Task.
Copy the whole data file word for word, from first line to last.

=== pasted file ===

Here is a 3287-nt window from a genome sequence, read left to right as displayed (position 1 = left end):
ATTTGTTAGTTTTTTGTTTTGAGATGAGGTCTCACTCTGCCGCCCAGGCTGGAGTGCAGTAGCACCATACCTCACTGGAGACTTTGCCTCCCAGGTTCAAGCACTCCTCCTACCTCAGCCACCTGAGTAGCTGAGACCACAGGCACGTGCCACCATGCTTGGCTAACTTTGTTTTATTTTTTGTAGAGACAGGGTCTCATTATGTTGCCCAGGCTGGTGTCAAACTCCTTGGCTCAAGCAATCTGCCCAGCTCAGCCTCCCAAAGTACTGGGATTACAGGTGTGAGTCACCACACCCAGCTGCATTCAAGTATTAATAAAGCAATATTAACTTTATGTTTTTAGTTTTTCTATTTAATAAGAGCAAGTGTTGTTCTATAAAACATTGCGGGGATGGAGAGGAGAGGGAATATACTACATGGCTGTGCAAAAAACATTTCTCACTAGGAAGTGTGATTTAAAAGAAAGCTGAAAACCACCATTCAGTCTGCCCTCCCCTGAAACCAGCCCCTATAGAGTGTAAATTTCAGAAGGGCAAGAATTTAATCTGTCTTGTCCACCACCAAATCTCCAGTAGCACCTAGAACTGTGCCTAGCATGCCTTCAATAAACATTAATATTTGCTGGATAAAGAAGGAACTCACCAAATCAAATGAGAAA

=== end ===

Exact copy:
Here is a 3287-nt window from a genome sequence, read left to right as displayed (position 1 = left end):
ATTTGTTAGTTTTTTGTTTTGAGATGAGGTCTCACTCTGCCGCCCAGGCTGGAGTGCAGTAGCACCATACCTCACTGGAGACTTTGCCTCCCAGGTTCAAGCACTCCTCCTACCTCAGCCACCTGAGTAGCTGAGACCACAGGCACGTGCCACCATGCTTGGCTAACTTTGTTTTATTTTTTGTAGAGACAGGGTCTCATTATGTTGCCCAGGCTGGTGTCAAACTCCTTGGCTCAAGCAATCTGCCCAGCTCAGCCTCCCAAAGTACTGGGATTACAGGTGTGAGTCACCACACCCAGCTGCATTCAAGTATTAATAAAGCAATATTAACTTTATGTTTTTAGTTTTTCTATTTAATAAGAGCAAGTGTTGTTCTATAAAACATTGCGGGGATGGAGAGGAGAGGGAATATACTACATGGCTGTGCAAAAAACATTTCTCACTAGGAAGTGTGATTTAAAAGAAAGCTGAAAACCACCATTCAGTCTGCCCTCCCCTGAAACCAGCCCCTATAGAGTGTAAATTTCAGAAGGGCAAGAATTTAATCTGTCTTGTCCACCACCAAATCTCCAGTAGCACCTAGAACTGTGCCTAGCATGCCTTCAATAAACATTAATATTTGCTGGATAAAGAAGGAACTCACCAAATCAAATGAGAAA